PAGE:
Kendrick got blasted by the Cardinals for four homers.

It’s not getting any prettier for the Phillies after the All-Star break as now not only are the bats suffering, but the pitching is starting to slide as well.

The latter has become most evident after Roy Halladay got knocked around Sunday night and Kyle Kendrick got knocked around even worse on Monday night.

Kendrick, who only pitched five innings against the St. Louis Cardinals on Monday, gave up seven runs—four of them home runs, and five of the seven runs coming in the fifth inning. Up until that point, Kendrick had been an impressive 4-0 with a 1.67 ERA against the Cardinals.

I’m not exactly a math whiz, but something tells me that ERA will be going up a little bit.

“My command was off all night,” Kendrick said after the game. “I got behind, I left pitches up. They should be hit where they hit them.”

Kendrick, however, isn’t the only guy to blame. He did give up a 3-0 nothing lead the Phillies’ bats gave him in the first inning, but it’s also worth noting that the Phils wound up with only four runs on the board when it was all said and done.

Jayson Werth, who could have only about 10 days left as a Phillie, continued his struggle with runners in scoring position. In the first inning, he had guys on second and third with only one out, and couldn’t even manage hit a ground ball and get a run home.

Instead, Werth hit a weak pop-up to Albert Pujols at first base. Shane Victorino came up afterward and hit a shot back in the middle to bring both guys home, but had Werth done that and gotten on base, Victorino’s hit could have brought him home and put four runs on the board right out of the gate.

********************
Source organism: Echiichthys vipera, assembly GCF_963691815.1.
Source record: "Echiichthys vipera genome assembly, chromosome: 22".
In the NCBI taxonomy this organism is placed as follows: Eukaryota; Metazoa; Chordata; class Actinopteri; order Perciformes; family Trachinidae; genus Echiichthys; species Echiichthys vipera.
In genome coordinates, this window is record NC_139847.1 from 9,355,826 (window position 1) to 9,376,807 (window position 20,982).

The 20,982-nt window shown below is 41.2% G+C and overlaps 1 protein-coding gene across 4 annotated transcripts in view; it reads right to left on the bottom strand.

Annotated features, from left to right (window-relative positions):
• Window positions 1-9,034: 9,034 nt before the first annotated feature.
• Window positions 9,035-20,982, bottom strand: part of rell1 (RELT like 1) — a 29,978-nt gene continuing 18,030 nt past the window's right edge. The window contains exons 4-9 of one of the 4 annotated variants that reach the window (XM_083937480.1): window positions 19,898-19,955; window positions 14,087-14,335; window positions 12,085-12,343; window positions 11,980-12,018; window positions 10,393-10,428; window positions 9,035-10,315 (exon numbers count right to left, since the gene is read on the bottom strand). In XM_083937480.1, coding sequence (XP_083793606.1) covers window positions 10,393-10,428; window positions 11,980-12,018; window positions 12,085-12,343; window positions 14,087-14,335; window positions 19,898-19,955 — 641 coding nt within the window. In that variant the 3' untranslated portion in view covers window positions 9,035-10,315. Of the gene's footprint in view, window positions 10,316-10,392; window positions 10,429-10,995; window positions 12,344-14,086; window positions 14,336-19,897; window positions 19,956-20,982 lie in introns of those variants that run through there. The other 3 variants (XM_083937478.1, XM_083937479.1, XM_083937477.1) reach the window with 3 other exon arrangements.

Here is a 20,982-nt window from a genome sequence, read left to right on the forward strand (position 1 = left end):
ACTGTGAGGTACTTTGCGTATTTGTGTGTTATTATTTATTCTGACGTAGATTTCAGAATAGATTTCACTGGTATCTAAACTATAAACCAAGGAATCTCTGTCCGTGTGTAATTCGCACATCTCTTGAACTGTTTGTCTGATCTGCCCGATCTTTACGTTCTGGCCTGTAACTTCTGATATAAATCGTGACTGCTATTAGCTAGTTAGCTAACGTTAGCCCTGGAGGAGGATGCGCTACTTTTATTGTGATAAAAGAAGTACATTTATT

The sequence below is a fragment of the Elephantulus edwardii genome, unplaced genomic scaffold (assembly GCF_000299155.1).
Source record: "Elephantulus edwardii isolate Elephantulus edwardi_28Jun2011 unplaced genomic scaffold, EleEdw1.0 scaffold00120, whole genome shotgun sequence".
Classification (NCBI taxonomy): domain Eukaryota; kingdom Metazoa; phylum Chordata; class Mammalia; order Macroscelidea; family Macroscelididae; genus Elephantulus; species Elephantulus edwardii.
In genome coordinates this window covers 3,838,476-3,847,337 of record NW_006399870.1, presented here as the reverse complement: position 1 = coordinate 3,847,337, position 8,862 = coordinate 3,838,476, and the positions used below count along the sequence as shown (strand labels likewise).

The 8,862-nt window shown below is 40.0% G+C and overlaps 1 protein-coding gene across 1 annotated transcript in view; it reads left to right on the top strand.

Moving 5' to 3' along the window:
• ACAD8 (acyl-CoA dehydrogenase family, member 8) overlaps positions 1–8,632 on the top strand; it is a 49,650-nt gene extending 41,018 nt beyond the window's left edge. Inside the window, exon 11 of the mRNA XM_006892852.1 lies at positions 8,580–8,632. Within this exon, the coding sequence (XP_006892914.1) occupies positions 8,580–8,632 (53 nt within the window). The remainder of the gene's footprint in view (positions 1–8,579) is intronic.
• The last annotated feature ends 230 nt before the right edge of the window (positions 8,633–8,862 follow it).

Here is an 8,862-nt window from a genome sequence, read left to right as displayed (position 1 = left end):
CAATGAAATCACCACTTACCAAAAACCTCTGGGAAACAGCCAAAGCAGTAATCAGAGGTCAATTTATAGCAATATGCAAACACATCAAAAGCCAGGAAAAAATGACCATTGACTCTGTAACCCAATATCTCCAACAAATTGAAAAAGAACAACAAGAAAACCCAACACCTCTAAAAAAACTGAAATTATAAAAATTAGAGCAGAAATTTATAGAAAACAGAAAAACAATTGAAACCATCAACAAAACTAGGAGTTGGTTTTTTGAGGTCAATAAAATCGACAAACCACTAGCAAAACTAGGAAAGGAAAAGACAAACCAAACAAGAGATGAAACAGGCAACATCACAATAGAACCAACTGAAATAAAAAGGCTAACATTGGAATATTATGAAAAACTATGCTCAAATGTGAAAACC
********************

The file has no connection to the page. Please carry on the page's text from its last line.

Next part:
Later, Werth decided to get cute over at first base and take a monstrous lead. Yadier Molina would have none of it, stood up, and gunned Werth easily.

It doesn’t even look like he’s trying anymore.

Also figure in that Jimmy Rollins and Placido Polanco went a combined 2 for 10 and you’ve got a lot of hits coming with the bases empty and not a lot of RBI opportunities. If someone doesn’t grab Rollins by the neck and convince him to stop swinging for the fences, his average could soon fall below .200 and the Phils could soon fall below .500.

Jamie Moyer (9-9, 4.88 ERA) takes on Chris Carpenter (10-3, 3.16 ERA) Tuesday night in game two of the series, so it’s either going to be a 2-1 Phillies win or a 13-1 Phillies loss. There really is no in between with Moyer on the mound, is there?

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